Sports Hacker Provokes a New Investigation Into the Age of Chinese Gymnasts
posted by August 22 at 10:55 AMon
This guy (Stryde, aka Mike Walker) dug through some Google and Baidu (a Chinese search engine) caches to figure out the actual ages of the Chinese gymnasts. [His explanation, by the way, is slightly off—it’s OK to be 15 at the Olympics as long as you will turn 16 in 2008. But that’s not the scenario China has been asserting for He Kexin.] He concluded that He Kexin, the uneven bars gold medalist, is currently 14. After The Times (of London) reported it—the story had already made Slashdot; and the original, un-cached documents may have been first accessed by the New York Times—the IOC launched an investigation.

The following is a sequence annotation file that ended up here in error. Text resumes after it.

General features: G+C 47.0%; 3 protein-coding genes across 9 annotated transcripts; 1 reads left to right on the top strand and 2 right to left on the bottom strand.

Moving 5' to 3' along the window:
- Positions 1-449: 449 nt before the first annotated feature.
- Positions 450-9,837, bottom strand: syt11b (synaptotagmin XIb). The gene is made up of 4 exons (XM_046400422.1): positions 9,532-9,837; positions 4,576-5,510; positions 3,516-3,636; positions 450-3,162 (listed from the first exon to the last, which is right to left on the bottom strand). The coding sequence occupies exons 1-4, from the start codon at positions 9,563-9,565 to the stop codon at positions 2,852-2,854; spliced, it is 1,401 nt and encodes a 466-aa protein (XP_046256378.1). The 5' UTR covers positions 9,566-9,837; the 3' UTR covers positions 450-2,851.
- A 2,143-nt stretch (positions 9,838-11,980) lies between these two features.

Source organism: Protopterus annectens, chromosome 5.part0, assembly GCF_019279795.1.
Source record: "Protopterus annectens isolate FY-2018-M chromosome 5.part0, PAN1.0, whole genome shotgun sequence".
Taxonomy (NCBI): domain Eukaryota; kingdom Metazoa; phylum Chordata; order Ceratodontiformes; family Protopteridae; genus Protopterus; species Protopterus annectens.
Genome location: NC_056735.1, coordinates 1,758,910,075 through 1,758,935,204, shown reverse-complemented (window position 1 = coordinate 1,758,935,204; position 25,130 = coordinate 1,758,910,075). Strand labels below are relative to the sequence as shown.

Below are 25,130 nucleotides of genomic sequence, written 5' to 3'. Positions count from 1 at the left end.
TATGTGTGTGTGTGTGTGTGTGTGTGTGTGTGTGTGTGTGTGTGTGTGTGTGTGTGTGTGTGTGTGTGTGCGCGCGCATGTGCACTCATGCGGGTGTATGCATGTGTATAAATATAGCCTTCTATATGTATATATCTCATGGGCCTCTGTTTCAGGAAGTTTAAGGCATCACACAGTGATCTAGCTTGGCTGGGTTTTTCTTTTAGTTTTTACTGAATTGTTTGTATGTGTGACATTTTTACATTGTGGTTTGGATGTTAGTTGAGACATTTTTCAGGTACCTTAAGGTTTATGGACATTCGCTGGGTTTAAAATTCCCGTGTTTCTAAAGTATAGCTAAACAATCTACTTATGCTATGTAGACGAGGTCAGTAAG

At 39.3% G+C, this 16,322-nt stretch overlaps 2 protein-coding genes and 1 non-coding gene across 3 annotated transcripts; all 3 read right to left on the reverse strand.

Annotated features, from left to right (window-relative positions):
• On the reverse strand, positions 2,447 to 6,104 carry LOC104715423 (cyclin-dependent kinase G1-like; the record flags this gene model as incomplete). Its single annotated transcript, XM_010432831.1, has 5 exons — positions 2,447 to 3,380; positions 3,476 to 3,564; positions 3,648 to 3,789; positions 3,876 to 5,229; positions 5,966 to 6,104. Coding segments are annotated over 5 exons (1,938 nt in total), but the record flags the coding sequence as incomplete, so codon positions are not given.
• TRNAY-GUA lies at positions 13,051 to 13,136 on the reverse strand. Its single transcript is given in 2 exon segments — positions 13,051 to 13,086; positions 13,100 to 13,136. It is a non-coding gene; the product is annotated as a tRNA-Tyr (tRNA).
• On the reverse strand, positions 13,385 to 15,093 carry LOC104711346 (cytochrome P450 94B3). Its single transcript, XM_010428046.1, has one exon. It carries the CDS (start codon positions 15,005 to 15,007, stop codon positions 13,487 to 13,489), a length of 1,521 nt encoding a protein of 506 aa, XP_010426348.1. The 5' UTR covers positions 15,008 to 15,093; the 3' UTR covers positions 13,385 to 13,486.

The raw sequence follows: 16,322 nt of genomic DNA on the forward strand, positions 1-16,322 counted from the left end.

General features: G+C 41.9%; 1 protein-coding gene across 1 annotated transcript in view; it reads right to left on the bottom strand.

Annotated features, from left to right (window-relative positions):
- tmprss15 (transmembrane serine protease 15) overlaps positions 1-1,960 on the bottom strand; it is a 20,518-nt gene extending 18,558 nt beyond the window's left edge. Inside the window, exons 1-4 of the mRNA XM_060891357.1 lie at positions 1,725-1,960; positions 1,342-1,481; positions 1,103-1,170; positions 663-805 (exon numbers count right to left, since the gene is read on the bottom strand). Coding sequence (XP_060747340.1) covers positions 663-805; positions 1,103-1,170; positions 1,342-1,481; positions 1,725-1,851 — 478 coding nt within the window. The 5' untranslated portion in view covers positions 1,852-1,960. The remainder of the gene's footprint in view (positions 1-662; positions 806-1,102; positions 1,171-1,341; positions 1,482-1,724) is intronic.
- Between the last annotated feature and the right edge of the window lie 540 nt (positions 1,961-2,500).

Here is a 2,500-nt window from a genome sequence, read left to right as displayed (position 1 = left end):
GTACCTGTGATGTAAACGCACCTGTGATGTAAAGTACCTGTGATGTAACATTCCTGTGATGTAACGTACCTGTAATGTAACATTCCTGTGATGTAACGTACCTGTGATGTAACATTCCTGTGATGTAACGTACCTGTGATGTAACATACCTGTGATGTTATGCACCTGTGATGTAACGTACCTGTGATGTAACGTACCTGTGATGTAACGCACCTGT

The Brits are psyched because disqualifications of either He Kexin or Yang Yilin on the uneven bars would push Beth Tweddle into medaling position.
It’s been pretty clear for a while that some of the Chinese gymnasts are underage, so there’s no guarantee that FIG and the IOC will take this evidence seriously.
I have mixed feelings about the issue. On the one hand, I don’t think there should be an age minimum—it’s a public relations thing, mainly, because junior-level gymnasts are still doing all these incredibly dangerous skills and pushing their bodies just as hard. I also think it’s unfair to the Chinese gymnasts, because they had no real choice about whether to compete. On the other hand, it obviously puts the United States and other countries at a disadvantage, not being able to use their entire pool of talent, including 14-year-old juniors. (Nastia Liukin was 14 during the Athens Olympics, for example; her junior scores—determined by the same code of points—would have qualified her to compete were it not for her age.)
The gymnasts whose ages are in dispute are He Kexin, Jiang Yuyuan, Li Shanshan, Deng Linlin, and Yang Yilin.